With misinformation spread on WhatsApp leading to killing of tens of people across the country and the government taking a note of the situation, Facebook-owned messaging service WhatsApp says it would fund research to find out why misinformation spreads on the platform like wildfire in India.
The IT Ministry on Tuesday asked WhatsApp, which has over 200 million monthly active users in India, to take necessary remedial measures to prevent the proliferation of fake and at times motivated/sensational messages on its platform.
Here is WhatsApp's full response to the IT Ministry:
Thank you for your letter dated July 2. Like the Government of India, we're horrified by these terrible acts of violence and wanted to respond quickly to the very important issues you have raised. We believe this is a challenge that requires government, civil society and technology companies to work together.
Our strategy has been twofold:
â€¢ First, to give people the controls and information they need to stay safe; and
â€¢ Second, to work proactively to prevent misuse on WhatsApp.
WhatsApp cares deeply about people's safety which is why we designed our app with security in mind from the get go. For example, you can block anyone from messaging you with just one tap. And if someone who is not in your address book sends you a message, WhatsApp automatically asks if you want to block or report that user. We've also recently made a number of changes to group chats to prevent the spread of unwanted information, which we believe will address some of the specific issues you raise.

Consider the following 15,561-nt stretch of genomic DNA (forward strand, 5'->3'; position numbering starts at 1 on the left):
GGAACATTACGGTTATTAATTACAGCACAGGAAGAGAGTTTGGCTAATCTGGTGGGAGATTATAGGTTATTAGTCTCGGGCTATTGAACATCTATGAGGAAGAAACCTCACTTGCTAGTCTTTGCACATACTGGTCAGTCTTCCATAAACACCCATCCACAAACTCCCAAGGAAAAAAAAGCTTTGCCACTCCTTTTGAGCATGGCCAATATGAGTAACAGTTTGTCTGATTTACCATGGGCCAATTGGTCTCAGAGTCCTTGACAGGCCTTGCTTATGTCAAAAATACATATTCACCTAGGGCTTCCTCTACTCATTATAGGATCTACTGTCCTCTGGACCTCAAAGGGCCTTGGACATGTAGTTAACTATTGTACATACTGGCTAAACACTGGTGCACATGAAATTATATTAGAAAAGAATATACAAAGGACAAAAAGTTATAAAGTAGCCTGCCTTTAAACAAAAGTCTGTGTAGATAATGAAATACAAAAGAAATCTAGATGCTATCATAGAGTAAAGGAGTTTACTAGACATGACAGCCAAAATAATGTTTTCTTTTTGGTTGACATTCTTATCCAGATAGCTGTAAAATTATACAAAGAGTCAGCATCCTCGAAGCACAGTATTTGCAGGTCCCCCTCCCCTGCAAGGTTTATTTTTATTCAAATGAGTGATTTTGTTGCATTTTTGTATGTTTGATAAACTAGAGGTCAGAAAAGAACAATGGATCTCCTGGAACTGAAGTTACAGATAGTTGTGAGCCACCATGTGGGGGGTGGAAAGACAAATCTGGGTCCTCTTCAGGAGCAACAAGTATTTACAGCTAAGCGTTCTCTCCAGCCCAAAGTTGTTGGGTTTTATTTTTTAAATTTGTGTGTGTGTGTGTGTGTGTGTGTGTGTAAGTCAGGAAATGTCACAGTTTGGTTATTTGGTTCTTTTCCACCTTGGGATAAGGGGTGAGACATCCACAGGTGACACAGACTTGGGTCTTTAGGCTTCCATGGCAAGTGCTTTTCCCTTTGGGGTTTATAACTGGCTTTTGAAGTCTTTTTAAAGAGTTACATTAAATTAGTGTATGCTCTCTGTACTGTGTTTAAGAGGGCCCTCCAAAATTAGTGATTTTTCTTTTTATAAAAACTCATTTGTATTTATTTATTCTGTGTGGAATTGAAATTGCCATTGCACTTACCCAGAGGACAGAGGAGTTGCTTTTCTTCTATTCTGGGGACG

In Mid-May, we added new protections to prevent people from adding others back into groups which they had left â€” a form of misuse we think it is important to correct. And last week, we launched a new setting that enables administrators to decide who gets to send messages within individual groups. This will help reduce the spread of unwanted messages into important group conversations â€” as well as the forwarding of hoaxes and other content.
In addition, we have been testing a new label in India that highlights when a message has been forwarded versus composed by the sender. This could serve as an important signal for recipients to think twice before forwarding messages because it lets a user know if content they received was written by the person they know or a potential rumor from someone else. We plan to launch this new feature soon.
Finally, just yesterday we announced a new project to work with leading academic experts in India to learn more about the spread of misinformation, which will help inform additional product improvements going forward â€” as well as help our efforts to block bad actors (see below) going forward.
Digital Literacy and Fact-checking
We are also working hard to educate people about how to stay safe online. For example, we regularly put out information that explains how to spot fake news and hoaxes â€” and we plan to run long term public safety ad campaigns in India, given its importance to us at WhatsApp. As a starting point, we will soon publish new educational materials around misinformation and conduct our news literacy workshops.
This year, for the first time, we also started working with fact checking organizations to identify rumors and false news â€” and respond to them â€” using WhatsApp.
â€¢ For example, during the recent Presidential election in Mexico, we worked closely with the news consortium Verificado. Users sent thousands of rumors to Verificado's WhatsApp account and in turn were provided regular updates on what was accurate and what was false.